The purpose of this article is a step-by-step guide to get up and running with my preferred rails testing workflow (against rails 5.0.1/rspec 5.3). It could most likely become an application template as it’s mostly just copying and pasting.

This mostly covers testing, but other things will doubtless slip through.

Getting Started

rails new $app_path --database mysql --skip-bundle --skip-test
cd $app_path

At this point, I tend to tidy up the Gemfile somewhat and remove any Gems I’m not going to use. Then replace the groups at the end with something like this:

group :development do
  gem 'spring'
  gem 'spring-commands-rspec'

  gem 'capistrano-rails'

  gem 'guard'
  gem 'guard-rails'
  gem 'guard-rspec'

  gem 'rubocop', require: false
  gem 'reek', require: false

group :development, :test do
  gem 'byebug', platform: :mri

  gem 'rspec-rails', '~> 3.5'
  gem 'rspec-mocks'
  gem 'capybara'
  gem 'poltergeist'

  gem 'forgery'
  gem 'factory_girl_rails'
  gem 'seedbank'

group :test do
  gem 'database_cleaner'
  gem 'simplecov', require: false

Let’s install everything:

bundle install
rails generate rspec:install
mkdir spec/support

Now we need to tell rspec about the various other tools we’ll be using during test runs.

First, we’ll add the following to the top of spec/rails_helper.rb:

ENV['RAILS_ENV'] ||= 'test'

if ENV['RAILS_ENV'] == 'test'
  require 'simplecov'
  SimpleCov.start 'rails'

And the following line after the require 'rspec/rails' line:

Dir[Rails.root.join('spec/support/**/*.rb')].each { |f| require f }

Each of the following files will be loaded by the above, and should be placed in the newly created spec/support - with contents roughly as follows:

# spec/support/capybara.rb
require 'capybara/rails'
require 'capybara/rspec'
require 'capybara/poltergeist'

Capybara.javascript_driver = :poltergeist
# spec/support/factory_girl.rb
RSpec.configure do |config|
  config.include FactoryGirl::Syntax::Methods
# spec/support/database_cleaner.rb
RSpec.configure do |config|
  config.before(:suite) do

  config.before(:each) do
    driver_shares_db_connection_with_specs = (Capybara.current_driver == :rack_test)
    DatabaseCleaner.strategy = driver_shares_db_connection_with_specs ? :transaction : :truncation

  config.append_after(:each) do

Now we have a framework for testing which covers nearly every case. Have a look at the rspec subcommands under rails generate for the types of tests that can be generated.

The Components


A testing framework primarily targeted at BDD with a nifty DSL that lets you write expressive tests.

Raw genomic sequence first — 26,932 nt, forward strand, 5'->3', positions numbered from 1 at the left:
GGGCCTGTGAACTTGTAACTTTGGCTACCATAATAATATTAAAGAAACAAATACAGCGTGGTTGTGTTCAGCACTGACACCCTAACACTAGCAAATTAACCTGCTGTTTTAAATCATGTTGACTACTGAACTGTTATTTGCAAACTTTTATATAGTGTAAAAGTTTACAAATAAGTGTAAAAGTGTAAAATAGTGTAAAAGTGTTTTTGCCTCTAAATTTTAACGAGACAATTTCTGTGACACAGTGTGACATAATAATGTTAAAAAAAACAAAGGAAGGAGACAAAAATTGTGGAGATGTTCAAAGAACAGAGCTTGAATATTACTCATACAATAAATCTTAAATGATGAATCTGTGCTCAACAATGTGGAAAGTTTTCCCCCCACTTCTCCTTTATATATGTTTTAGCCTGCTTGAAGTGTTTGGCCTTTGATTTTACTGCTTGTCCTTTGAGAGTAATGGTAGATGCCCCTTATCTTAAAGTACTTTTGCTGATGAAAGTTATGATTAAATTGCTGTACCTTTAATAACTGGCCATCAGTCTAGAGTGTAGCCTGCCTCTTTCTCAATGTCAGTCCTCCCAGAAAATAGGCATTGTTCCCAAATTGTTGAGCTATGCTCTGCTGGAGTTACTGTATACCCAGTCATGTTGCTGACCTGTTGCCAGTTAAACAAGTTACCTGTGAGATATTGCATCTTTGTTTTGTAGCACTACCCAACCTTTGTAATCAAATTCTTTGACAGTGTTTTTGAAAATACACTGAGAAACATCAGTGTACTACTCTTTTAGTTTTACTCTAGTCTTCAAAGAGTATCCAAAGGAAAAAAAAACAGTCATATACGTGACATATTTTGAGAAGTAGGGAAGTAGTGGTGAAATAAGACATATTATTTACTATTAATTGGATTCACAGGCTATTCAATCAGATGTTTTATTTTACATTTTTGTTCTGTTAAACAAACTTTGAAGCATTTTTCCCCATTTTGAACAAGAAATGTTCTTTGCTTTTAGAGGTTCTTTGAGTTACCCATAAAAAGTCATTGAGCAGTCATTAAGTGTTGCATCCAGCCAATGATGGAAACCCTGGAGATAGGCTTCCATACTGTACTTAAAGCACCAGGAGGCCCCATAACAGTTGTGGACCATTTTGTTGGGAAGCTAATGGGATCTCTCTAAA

More than a test runner, rspec does all the heavy lifting to make writing and reading tests easy and fun.


An acceptance test framework for writing tests which simulate user behaviour. It uses a driver to run tests in a browser.

When combined with rspec, we can write a test like this:

RSpec.feature "Widget management", :type => :feature do
  scenario "User creates a new widget" do
    visit "/widgets/new"

    fill_in "Name", :with => "My Widget"
    click_button "Create Widget"

    expect(page).to have_text("Widget was successfully created.")

Here, rspec provides the feature, scenario, and expect methods, while capybara provides the visit, fill_in, click_button and have_text methods.


A library for generating fake data for use in your tests. This is better than hard-coding test data, as it reduces the possibility of accidentally hard-coding your application to make the test pass.

For example:

  #=> ""

See also faker.


A library for setting up test data objects.

Instead of manually creating objects in the database to use during a test run, factory_girl can create them for you (and has various options for persisting them or not).

Note: this is not fast, and should probably be avoided in unit tests in favour of unpersisted ActiveRecord objects, or using rspec mocks.


Sometimes persisting to the database during a test is essential (feature tests) or desirable (you want to test some complex relationship), so ensuring each test begins with a clean slate is vital.

database_cleaner does this using a number of strategies (which we have configured above).


Database seeds. Rails does have this built in, but seedbank gives us a little more structure, and some nice features like dependencies.

To Do